This section is primarily involved in developing the middleware that sits between the Frontend and the control system tools. Their primary need is for good C++ designers, as well as for people who can design GUIs in Java. They develop tools for monitoring and diagnosis of the control infrastructure. The section leader for this particular section is also part of the team that promotes the VIA program at CERN. This is an End of Study program supported by the French government, but which was recently opened to all EU graduates. The jobs can be any discipline and CERN offers around 25 first jobs (two-year contracts) as part of the scheme. The scheme is open to anyone who has just finished studying at BSc, MSc or PhD level.
This group supports the central Linux computing system open to all CERN staff and users (lxplus). They also support some aspects of the Grid (VOMS, for example). They also provide infrastructure services such as SVN, license servers and the CERN-based twiki.
They are mainly looking for computer scientists, although they sometimes need someone with a background in electronics or mechanical engineering.
They commented that UK students have competition from students with more experience from other countries because of the difference in the UK system versus other European countries. In terms of keywords, they look for specific interests like “I know Java/C++/Python”. It can also be helpful if the student mentions in their application that they know how to use particular tools. The Platform and Integration Services Group also look for people to get involved with systems integration, in which case Python or Perl would be needed.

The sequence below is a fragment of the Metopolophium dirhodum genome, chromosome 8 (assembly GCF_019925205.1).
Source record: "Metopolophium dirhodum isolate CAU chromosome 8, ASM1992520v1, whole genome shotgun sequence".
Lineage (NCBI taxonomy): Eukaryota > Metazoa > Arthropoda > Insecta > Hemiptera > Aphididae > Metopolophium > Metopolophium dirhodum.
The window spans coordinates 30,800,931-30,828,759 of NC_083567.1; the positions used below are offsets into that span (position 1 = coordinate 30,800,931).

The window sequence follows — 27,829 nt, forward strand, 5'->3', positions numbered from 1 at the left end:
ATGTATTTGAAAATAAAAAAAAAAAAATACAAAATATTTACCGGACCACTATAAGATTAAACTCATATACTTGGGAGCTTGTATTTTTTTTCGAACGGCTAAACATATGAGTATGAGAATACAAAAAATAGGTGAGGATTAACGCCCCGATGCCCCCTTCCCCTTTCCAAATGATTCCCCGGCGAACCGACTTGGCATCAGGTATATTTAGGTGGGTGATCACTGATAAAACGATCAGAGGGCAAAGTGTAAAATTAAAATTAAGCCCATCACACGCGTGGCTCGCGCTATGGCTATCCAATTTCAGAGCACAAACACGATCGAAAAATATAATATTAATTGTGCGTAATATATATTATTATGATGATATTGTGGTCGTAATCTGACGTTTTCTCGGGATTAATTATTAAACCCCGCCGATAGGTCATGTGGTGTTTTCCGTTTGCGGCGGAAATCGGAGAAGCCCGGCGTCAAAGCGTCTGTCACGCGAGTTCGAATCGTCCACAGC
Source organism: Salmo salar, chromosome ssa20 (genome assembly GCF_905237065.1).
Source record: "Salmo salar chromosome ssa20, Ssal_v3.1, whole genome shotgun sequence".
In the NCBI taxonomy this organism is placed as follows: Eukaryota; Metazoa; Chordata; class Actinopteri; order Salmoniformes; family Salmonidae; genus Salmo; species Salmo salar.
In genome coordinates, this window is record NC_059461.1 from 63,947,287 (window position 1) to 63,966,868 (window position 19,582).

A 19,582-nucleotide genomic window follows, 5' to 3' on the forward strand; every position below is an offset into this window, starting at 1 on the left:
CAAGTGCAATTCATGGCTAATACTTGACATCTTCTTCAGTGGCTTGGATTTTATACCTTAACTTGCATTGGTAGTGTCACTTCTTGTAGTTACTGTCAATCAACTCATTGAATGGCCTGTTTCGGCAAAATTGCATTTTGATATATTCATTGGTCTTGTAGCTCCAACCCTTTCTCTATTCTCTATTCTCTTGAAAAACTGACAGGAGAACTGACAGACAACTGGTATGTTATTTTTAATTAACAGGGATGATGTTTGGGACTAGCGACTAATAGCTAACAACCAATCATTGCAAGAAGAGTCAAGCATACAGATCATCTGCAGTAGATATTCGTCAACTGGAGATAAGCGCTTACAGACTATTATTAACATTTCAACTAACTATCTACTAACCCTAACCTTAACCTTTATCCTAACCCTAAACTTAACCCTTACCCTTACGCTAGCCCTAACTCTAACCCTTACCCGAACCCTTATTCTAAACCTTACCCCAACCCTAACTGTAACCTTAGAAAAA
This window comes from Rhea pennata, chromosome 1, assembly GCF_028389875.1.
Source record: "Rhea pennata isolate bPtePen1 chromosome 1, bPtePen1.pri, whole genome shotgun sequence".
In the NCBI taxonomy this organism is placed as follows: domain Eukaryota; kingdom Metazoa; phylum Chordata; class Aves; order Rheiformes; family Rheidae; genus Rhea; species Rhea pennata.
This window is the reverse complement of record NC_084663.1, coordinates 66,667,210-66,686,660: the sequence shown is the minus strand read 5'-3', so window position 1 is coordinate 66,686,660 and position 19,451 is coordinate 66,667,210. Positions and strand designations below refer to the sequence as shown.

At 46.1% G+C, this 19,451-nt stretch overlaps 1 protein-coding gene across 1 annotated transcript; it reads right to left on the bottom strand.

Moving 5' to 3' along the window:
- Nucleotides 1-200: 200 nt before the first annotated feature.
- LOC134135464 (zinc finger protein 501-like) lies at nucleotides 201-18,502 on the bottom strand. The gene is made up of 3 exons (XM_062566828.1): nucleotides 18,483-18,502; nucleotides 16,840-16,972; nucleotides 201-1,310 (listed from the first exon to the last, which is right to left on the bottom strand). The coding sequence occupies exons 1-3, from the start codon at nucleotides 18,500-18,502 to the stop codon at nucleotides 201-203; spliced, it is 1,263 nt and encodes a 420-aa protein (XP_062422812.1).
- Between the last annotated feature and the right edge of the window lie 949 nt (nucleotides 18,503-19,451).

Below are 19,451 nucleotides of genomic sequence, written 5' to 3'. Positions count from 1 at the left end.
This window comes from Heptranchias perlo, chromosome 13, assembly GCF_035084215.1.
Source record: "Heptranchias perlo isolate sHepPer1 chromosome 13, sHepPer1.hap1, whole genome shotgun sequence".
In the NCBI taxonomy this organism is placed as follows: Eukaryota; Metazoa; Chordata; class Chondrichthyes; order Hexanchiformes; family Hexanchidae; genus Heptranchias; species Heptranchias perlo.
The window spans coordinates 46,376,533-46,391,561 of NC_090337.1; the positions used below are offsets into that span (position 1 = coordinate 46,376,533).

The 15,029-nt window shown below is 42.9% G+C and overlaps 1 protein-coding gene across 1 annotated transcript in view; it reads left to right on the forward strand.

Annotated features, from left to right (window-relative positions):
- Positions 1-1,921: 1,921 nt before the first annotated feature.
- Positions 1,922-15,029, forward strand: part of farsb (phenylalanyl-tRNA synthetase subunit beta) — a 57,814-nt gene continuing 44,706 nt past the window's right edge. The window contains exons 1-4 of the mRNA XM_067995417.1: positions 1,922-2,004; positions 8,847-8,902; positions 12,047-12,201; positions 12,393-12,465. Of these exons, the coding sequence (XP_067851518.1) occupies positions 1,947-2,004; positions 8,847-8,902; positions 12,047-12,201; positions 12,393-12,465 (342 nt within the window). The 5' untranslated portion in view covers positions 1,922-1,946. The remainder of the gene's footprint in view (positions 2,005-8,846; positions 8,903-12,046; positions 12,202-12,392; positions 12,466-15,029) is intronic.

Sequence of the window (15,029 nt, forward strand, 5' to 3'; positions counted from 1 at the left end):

“I am interested in X” is enough to be selected by a keyword search, i.e. Students don’t have to have experience in a particular thing to get picked up by the search, which can be advantageous. If the student has relevant practical experience, be it inside or outside of University, it is very important to mention it.
Unsurprisingly, given the name of the group, they are involved in distributed data management and develop Grid Middleware. When looking for technical students, they rely on recommendations from people they know or the search for keywords.
They are looking for students with basic IT and programming skills. In applicants who have these skills, they then look for a specific area of interest such as “distributed computing”.
This group is responsible for running the main Computer Centre at CERN. As such they do a lot of sys admin work, operations, installation and monitoring. They are looking for applicants with software development skills and workflow development skills. They look for students with C/C++, Puppet, Openstack, code version control systems (e.g. GIT) and modern scripting language interests/experience. They also look for students with knowledge of databases. The group leader commented that MSc students are best placed for technical studentships in this area, although it was suggested that MEng students applying for a placement year after their third year of study would have an advantage as well.
They also like to rely on personal connections to get informal feedback on the quality of applicants. A track record of providing reliable references is also beneficial.
This group is responsible for the development of collaborative software tools (they developed the underlying software for INSPIRE in conjunction with other labs and they also developed INDICO). Their software is primarily open source. They look for people with experience in Python, databases and web design.
They collaborate with other major labs and some non-physics institutes. They also take a lot of technical students.
During this discussion it was explained that section leaders are responsible for selecting technical students, whilst the group leader signs off on the choices made by the section leaders.
It was also explained that in terms of longer-term career prospects at CERN, applicants should have a Masters-level degree to get a staff place at CERN – a BSc/BEng is no longer enough. This could be an issue for students on placement who would like a longer-term career at CERN.
This section looks for students with systems programming and integration knowledge/experience/interests. DBA experience is not essential. They look for students with Python, Perl, Java skills; some experience with MySQL would be advantageous.